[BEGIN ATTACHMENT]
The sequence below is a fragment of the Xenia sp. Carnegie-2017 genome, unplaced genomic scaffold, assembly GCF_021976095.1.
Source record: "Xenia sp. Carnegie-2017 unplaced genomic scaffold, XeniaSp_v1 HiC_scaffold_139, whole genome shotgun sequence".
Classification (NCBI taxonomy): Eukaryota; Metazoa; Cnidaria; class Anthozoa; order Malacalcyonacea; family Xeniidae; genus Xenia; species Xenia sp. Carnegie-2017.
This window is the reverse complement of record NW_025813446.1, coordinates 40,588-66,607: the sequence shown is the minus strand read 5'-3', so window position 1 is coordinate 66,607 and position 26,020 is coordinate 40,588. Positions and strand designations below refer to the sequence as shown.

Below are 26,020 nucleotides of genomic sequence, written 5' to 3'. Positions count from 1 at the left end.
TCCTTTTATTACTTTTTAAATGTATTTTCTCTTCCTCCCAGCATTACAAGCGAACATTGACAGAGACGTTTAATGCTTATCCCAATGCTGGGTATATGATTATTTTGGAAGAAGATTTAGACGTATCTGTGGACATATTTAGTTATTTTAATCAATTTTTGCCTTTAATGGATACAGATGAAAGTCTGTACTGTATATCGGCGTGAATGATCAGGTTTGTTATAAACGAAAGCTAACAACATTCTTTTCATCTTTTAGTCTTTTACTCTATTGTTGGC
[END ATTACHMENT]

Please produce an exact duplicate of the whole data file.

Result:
The sequence below is a fragment of the Xenia sp. Carnegie-2017 genome, unplaced genomic scaffold, assembly GCF_021976095.1.
Source record: "Xenia sp. Carnegie-2017 unplaced genomic scaffold, XeniaSp_v1 HiC_scaffold_139, whole genome shotgun sequence".
Classification (NCBI taxonomy): Eukaryota; Metazoa; Cnidaria; class Anthozoa; order Malacalcyonacea; family Xeniidae; genus Xenia; species Xenia sp. Carnegie-2017.
This window is the reverse complement of record NW_025813446.1, coordinates 40,588-66,607: the sequence shown is the minus strand read 5'-3', so window position 1 is coordinate 66,607 and position 26,020 is coordinate 40,588. Positions and strand designations below refer to the sequence as shown.

Below are 26,020 nucleotides of genomic sequence, written 5' to 3'. Positions count from 1 at the left end.
TCCTTTTATTACTTTTTAAATGTATTTTCTCTTCCTCCCAGCATTACAAGCGAACATTGACAGAGACGTTTAATGCTTATCCCAATGCTGGGTATATGATTATTTTGGAAGAAGATTTAGACGTATCTGTGGACATATTTAGTTATTTTAATCAATTTTTGCCTTTAATGGATACAGATGAAAGTCTGTACTGTATATCGGCGTGAATGATCAGGTTTGTTATAAACGAAAGCTAACAACATTCTTTTCATCTTTTAGTCTTTTACTCTATTGTTGGC